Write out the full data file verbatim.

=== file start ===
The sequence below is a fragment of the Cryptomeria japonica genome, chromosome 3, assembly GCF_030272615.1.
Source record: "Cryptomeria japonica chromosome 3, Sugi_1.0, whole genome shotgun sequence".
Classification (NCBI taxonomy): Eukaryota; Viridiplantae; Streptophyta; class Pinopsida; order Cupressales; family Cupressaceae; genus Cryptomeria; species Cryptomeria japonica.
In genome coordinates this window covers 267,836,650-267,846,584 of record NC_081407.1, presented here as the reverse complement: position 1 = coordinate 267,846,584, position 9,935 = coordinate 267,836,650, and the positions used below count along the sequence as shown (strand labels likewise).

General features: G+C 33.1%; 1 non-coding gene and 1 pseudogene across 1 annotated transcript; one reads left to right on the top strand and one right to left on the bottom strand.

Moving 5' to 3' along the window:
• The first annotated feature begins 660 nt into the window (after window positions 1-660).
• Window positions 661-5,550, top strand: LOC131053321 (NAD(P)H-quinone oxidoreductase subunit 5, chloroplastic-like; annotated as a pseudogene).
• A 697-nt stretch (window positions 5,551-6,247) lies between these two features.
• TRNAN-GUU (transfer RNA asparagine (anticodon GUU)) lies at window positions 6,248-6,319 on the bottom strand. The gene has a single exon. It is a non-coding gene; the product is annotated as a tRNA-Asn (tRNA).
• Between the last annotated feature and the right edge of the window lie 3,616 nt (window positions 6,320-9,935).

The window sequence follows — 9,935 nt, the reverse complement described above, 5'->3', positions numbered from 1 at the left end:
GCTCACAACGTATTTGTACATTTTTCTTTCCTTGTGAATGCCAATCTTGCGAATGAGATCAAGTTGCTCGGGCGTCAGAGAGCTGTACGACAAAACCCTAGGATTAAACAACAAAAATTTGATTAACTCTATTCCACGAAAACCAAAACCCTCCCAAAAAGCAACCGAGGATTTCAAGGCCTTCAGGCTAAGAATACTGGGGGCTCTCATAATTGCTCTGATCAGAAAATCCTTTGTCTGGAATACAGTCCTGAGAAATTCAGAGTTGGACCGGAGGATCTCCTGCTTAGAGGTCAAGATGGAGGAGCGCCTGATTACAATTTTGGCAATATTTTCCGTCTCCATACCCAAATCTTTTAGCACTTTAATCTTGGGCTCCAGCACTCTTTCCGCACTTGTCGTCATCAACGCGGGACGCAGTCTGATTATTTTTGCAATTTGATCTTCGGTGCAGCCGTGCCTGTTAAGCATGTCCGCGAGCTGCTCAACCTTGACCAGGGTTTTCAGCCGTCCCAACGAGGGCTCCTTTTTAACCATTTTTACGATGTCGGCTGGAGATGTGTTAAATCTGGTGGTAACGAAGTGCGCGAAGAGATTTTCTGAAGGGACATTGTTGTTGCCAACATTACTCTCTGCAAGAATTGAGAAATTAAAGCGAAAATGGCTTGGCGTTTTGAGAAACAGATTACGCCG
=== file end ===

The sequence below is a fragment of the Cryptomeria japonica genome, chromosome 3, assembly GCF_030272615.1.
Source record: "Cryptomeria japonica chromosome 3, Sugi_1.0, whole genome shotgun sequence".
Classification (NCBI taxonomy): Eukaryota; Viridiplantae; Streptophyta; class Pinopsida; order Cupressales; family Cupressaceae; genus Cryptomeria; species Cryptomeria japonica.
In genome coordinates this window covers 267,836,650-267,846,584 of record NC_081407.1, presented here as the reverse complement: position 1 = coordinate 267,846,584, position 9,935 = coordinate 267,836,650, and the positions used below count along the sequence as shown (strand labels likewise).

General features: G+C 33.1%; 1 non-coding gene and 1 pseudogene across 1 annotated transcript; one reads left to right on the top strand and one right to left on the bottom strand.

Moving 5' to 3' along the window:
• The first annotated feature begins 660 nt into the window (after window positions 1-660).
• Window positions 661-5,550, top strand: LOC131053321 (NAD(P)H-quinone oxidoreductase subunit 5, chloroplastic-like; annotated as a pseudogene).
• A 697-nt stretch (window positions 5,551-6,247) lies between these two features.
• TRNAN-GUU (transfer RNA asparagine (anticodon GUU)) lies at window positions 6,248-6,319 on the bottom strand. The gene has a single exon. It is a non-coding gene; the product is annotated as a tRNA-Asn (tRNA).
• Between the last annotated feature and the right edge of the window lie 3,616 nt (window positions 6,320-9,935).

The window sequence follows — 9,935 nt, the reverse complement described above, 5'->3', positions numbered from 1 at the left end:
GCTCACAACGTATTTGTACATTTTTCTTTCCTTGTGAATGCCAATCTTGCGAATGAGATCAAGTTGCTCGGGCGTCAGAGAGCTGTACGACAAAACCCTAGGATTAAACAACAAAAATTTGATTAACTCTATTCCACGAAAACCAAAACCCTCCCAAAAAGCAACCGAGGATTTCAAGGCCTTCAGGCTAAGAATACTGGGGGCTCTCATAATTGCTCTGATCAGAAAATCCTTTGTCTGGAATACAGTCCTGAGAAATTCAGAGTTGGACCGGAGGATCTCCTGCTTAGAGGTCAAGATGGAGGAGCGCCTGATTACAATTTTGGCAATATTTTCCGTCTCCATACCCAAATCTTTTAGCACTTTAATCTTGGGCTCCAGCACTCTTTCCGCACTTGTCGTCATCAACGCGGGACGCAGTCTGATTATTTTTGCAATTTGATCTTCGGTGCAGCCGTGCCTGTTAAGCATGTCCGCGAGCTGCTCAACCTTGACCAGGGTTTTCAGCCGTCCCAACGAGGGCTCCTTTTTAACCATTTTTACGATGTCGGCTGGAGATGTGTTAAATCTGGTGGTAACGAAGTGCGCGAAGAGATTTTCTGAAGGGACATTGTTGTTGCCAACATTACTCTCTGCAAGAATTGAGAAATTAAAGCGAAAATGGCTTGGCGTTTTGAGAAACAGATTACGCCG